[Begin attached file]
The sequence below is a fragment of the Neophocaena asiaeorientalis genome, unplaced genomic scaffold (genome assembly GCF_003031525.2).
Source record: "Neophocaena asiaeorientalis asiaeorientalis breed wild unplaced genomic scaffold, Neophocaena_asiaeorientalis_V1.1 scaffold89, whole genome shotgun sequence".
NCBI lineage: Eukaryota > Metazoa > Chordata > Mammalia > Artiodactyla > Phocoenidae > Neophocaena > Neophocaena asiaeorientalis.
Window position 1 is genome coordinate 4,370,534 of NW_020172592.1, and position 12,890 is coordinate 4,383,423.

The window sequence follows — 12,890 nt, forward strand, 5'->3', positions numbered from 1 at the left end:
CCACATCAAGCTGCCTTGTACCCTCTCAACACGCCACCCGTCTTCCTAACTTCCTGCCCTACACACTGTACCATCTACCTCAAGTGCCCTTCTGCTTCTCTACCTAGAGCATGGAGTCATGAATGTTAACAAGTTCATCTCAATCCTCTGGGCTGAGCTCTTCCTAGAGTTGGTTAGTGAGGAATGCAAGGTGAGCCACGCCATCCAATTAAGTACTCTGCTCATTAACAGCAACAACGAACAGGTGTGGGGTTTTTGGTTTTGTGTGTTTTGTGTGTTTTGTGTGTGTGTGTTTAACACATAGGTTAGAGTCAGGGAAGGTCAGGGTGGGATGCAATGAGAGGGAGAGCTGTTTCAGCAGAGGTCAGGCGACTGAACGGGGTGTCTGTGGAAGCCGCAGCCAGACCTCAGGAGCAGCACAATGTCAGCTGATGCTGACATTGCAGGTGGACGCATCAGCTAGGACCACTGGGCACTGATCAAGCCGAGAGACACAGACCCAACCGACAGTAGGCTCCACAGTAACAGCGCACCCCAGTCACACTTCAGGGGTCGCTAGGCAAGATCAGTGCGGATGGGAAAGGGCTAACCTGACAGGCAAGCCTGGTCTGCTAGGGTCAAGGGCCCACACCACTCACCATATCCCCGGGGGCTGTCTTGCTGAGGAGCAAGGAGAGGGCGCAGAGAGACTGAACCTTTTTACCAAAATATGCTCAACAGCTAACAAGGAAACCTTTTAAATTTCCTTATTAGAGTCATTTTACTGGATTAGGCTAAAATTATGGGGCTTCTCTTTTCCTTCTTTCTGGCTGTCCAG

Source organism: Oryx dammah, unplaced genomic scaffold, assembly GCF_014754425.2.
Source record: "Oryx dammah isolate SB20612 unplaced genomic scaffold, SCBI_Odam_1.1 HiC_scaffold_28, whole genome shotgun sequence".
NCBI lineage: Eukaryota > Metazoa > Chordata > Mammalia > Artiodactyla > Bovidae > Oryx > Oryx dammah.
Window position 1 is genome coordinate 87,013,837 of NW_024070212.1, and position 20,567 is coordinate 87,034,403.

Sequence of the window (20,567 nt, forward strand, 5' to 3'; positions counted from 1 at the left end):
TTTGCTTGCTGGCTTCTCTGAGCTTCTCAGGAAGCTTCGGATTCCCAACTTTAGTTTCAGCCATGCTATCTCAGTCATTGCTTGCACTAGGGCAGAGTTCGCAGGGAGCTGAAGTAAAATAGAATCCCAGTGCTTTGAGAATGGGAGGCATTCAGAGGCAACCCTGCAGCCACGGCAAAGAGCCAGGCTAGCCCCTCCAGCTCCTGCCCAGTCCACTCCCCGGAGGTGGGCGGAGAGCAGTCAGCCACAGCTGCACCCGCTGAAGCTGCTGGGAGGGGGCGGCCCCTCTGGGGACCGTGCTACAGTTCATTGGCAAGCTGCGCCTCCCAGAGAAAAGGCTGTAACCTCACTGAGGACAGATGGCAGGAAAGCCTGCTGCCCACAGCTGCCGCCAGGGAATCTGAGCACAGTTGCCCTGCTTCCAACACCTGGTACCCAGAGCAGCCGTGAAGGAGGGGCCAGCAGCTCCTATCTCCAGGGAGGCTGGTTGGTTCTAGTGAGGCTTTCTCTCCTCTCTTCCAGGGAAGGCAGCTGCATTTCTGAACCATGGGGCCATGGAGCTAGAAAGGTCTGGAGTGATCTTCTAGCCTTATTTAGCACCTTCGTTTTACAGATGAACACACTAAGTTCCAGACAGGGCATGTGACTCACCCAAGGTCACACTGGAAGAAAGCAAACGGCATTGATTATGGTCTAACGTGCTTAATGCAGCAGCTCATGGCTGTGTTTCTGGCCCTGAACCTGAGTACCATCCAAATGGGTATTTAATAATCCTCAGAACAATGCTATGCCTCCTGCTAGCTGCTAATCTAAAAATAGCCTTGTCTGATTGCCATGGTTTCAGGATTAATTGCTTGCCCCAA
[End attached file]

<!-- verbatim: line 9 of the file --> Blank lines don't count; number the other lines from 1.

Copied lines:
NCBI lineage: Eukaryota > Metazoa > Chordata > Mammalia > Artiodactyla > Bovidae > Oryx > Oryx dammah.